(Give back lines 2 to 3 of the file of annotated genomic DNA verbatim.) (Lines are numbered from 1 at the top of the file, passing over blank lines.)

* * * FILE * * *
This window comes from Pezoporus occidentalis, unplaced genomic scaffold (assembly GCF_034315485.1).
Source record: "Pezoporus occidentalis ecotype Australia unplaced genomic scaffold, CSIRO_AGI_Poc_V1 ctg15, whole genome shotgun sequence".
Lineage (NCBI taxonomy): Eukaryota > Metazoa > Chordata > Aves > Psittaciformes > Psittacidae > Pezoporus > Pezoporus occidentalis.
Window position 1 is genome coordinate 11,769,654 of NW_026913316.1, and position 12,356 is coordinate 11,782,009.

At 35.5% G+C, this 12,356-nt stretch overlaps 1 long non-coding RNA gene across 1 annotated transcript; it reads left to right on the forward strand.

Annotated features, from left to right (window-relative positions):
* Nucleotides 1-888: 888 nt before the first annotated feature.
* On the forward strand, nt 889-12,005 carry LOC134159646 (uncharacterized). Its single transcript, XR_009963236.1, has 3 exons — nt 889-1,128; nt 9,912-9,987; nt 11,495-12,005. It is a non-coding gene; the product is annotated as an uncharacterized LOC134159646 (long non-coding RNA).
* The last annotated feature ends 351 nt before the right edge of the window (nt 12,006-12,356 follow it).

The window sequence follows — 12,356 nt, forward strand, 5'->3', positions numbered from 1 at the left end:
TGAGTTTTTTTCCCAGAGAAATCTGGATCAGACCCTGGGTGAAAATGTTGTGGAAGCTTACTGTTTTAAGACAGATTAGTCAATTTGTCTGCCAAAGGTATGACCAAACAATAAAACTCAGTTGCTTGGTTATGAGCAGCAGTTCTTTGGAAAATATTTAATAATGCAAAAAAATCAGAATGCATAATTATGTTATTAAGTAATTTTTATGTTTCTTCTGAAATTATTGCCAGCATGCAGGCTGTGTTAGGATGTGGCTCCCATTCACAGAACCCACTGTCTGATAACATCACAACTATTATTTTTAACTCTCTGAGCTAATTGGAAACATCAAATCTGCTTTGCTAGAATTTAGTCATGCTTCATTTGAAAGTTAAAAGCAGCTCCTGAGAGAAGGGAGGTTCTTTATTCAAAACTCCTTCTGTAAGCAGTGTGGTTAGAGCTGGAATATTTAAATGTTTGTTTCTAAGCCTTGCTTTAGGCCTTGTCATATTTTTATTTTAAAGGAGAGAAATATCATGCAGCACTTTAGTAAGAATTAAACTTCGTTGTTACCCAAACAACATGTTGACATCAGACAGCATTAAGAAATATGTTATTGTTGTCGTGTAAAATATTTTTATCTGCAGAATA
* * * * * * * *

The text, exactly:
Source record: "Pezoporus occidentalis ecotype Australia unplaced genomic scaffold, CSIRO_AGI_Poc_V1 ctg15, whole genome shotgun sequence".
Lineage (NCBI taxonomy): Eukaryota > Metazoa > Chordata > Aves > Psittaciformes > Psittacidae > Pezoporus > Pezoporus occidentalis.